Wednesday, October 17, 2007
Acting vs. Voice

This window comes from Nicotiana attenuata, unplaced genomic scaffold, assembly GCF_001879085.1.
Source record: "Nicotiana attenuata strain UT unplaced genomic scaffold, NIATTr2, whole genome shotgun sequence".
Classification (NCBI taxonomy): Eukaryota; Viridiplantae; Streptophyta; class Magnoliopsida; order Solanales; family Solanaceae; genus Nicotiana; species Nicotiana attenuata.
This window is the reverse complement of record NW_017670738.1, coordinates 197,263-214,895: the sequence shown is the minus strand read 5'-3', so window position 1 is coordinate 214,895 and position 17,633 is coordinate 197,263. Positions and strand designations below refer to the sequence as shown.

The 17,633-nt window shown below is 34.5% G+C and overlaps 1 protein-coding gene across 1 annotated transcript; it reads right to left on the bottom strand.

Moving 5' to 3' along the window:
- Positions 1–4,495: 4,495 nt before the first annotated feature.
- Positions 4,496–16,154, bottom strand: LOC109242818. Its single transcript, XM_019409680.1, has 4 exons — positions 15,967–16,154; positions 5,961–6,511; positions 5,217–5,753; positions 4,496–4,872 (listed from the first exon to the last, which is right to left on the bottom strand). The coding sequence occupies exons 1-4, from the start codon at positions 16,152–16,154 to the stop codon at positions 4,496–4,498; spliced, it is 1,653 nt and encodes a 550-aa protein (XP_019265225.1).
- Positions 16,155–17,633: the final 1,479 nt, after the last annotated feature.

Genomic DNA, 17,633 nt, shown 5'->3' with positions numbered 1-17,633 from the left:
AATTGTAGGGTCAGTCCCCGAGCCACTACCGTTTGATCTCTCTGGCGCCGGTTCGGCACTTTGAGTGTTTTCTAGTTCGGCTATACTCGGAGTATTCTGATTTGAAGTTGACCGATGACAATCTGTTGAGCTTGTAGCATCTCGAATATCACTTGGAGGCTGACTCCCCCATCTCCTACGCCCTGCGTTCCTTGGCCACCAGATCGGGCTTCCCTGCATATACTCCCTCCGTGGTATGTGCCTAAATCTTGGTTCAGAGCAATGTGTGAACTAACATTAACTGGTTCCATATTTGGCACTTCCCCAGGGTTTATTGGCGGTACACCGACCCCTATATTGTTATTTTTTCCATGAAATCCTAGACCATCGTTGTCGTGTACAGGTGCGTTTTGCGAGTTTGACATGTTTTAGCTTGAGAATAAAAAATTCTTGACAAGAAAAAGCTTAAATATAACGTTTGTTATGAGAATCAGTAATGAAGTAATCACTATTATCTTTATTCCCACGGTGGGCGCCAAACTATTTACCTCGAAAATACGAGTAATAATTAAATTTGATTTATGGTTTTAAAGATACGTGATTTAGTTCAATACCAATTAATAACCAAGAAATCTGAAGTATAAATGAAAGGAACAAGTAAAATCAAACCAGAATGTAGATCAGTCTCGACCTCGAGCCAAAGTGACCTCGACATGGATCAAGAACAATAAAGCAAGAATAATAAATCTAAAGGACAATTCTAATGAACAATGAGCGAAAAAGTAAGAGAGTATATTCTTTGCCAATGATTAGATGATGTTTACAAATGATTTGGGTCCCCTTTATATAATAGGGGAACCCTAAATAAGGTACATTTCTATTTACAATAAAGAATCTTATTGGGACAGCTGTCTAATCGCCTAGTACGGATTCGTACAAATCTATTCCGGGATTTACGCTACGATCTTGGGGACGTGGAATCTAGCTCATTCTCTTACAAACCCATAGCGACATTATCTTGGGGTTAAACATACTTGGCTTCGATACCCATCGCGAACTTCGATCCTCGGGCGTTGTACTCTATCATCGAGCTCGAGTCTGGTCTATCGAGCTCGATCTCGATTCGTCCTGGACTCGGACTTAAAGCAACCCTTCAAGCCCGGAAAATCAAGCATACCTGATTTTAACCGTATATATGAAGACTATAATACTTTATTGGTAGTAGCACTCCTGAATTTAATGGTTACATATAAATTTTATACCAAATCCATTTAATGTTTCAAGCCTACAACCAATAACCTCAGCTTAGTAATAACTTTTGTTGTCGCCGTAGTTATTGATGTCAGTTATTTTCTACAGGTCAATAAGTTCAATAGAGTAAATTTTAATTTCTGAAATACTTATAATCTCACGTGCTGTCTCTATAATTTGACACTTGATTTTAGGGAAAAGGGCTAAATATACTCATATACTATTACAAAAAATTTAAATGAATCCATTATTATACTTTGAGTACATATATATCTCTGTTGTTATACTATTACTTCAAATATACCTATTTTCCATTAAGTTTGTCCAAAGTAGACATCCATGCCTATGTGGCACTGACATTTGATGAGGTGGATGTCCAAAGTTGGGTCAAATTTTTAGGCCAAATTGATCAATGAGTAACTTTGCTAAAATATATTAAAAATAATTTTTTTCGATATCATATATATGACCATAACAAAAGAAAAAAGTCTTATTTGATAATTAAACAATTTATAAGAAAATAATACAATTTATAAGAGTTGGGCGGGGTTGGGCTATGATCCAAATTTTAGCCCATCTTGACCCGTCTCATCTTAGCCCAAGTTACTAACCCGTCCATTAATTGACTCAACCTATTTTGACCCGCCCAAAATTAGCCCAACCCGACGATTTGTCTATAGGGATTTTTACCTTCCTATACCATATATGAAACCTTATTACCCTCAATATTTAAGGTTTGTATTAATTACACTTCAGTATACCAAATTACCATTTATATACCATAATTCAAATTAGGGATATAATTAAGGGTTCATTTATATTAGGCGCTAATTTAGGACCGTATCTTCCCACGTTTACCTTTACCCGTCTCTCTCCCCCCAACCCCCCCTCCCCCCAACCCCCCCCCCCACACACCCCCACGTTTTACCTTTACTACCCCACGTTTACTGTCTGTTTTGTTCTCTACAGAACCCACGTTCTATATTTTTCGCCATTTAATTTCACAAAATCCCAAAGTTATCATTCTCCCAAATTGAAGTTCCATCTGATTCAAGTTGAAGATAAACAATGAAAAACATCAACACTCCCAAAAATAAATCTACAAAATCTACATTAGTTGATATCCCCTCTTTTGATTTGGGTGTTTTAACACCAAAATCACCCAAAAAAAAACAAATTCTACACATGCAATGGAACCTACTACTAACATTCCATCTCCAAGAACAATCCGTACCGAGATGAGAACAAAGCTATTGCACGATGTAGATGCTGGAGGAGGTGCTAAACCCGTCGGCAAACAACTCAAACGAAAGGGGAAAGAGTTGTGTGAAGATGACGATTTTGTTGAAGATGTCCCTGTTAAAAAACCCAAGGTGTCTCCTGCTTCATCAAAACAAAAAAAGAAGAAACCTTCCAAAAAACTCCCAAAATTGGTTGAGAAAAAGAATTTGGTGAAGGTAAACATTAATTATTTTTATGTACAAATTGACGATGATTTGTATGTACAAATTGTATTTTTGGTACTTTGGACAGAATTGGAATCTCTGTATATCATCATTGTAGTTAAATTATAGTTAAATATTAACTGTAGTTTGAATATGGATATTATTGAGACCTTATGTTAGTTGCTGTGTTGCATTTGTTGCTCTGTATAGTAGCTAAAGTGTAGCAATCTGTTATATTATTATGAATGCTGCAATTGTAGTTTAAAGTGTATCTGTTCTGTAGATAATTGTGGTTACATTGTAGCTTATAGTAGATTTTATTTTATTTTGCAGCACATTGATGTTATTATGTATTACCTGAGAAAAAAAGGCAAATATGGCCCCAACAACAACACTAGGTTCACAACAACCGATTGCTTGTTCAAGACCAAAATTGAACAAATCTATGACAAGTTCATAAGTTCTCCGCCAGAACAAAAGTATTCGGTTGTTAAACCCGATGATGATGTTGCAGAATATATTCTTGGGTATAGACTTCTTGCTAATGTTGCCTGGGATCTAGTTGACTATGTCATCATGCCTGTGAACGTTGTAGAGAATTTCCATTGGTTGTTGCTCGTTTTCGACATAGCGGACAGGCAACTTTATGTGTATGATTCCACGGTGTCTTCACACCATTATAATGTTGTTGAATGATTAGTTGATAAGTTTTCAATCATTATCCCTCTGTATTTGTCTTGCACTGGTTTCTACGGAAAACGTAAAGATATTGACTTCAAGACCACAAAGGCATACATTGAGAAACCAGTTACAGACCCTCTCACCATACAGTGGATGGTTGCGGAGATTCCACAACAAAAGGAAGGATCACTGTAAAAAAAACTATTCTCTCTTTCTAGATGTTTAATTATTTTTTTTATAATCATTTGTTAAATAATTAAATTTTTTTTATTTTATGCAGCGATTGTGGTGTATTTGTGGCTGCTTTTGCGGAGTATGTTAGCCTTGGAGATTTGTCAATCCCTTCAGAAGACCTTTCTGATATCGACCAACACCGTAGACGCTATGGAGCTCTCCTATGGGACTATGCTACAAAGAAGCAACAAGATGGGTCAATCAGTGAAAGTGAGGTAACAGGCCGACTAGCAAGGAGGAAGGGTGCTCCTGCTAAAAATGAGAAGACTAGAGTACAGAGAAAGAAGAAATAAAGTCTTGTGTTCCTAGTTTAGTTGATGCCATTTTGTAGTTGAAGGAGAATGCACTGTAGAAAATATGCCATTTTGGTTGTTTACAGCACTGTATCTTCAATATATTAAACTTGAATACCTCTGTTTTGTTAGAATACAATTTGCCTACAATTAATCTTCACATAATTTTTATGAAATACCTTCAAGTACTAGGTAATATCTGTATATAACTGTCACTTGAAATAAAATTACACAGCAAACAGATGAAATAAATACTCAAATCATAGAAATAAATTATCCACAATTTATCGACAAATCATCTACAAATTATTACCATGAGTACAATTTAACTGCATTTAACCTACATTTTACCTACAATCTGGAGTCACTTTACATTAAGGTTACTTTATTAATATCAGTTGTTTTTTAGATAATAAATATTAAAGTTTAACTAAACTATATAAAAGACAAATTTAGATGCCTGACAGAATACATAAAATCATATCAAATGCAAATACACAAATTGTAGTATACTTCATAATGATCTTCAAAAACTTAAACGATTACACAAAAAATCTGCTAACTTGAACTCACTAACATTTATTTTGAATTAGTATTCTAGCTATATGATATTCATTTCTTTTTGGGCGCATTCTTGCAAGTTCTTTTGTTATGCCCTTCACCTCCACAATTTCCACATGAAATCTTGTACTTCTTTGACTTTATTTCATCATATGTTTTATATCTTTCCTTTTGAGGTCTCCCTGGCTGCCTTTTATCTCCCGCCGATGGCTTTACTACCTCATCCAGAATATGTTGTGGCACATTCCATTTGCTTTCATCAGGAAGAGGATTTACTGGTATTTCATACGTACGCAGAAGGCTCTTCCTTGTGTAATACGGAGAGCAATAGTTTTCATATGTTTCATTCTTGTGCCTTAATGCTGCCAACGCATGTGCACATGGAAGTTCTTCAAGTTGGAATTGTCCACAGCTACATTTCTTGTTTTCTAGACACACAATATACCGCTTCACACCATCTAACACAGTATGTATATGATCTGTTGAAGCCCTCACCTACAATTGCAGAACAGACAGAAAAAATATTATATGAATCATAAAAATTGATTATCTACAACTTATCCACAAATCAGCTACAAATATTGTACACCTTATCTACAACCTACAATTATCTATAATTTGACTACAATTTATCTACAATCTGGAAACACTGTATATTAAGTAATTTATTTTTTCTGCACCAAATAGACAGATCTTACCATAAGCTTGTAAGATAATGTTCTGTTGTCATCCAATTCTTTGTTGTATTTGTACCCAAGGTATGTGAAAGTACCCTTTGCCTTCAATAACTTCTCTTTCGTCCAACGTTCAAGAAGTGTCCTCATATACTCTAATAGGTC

Obviously Opera is a form of drama. It requires all the parameters necessary for a dramatic production such as lighting, costumes, sets, staging, acting, etc. etc. But Opera has another parameter; Music. And in Opera, Music is the primary dramatic force. It conveys emotion, ideas, intellect, concept and internal meaning that is not as readily available with any other performance parameter. Consequently, anything that deals with the music in an Opera must be given primary consideration. It is for that reason that once a production is finally staged, the stage director is no longer in charge; the production is now completely in the hands of the conductor. Opera is the only theatre art form in which a musician has the final say.Singers act with their voices. How they sing, how they declaim, how they color the text, how they time their enunciation, etc. etc. all become the essence of how we, as observers, perceive their character and, more importantly, their value within the production. We even evaluate their singing ability more by how they have convinced us of their characters quality than how they create their tone.And if, a most glorious if, they also can move well on stage and can use their whole bodies as instruments of the theatre craft we are overwhelmed with the raw essence of their characters emotional experience.The late Wesley Balk, one of the greatest teachers of the singer-actor, would often develop exercises for his students that required them to explore extremes of acting ideas for a given scene. Only after having experienced such extremes was it possible for most singers to find a middle ground that had immediacy because it was physically informed by the extremes of the acting exercise.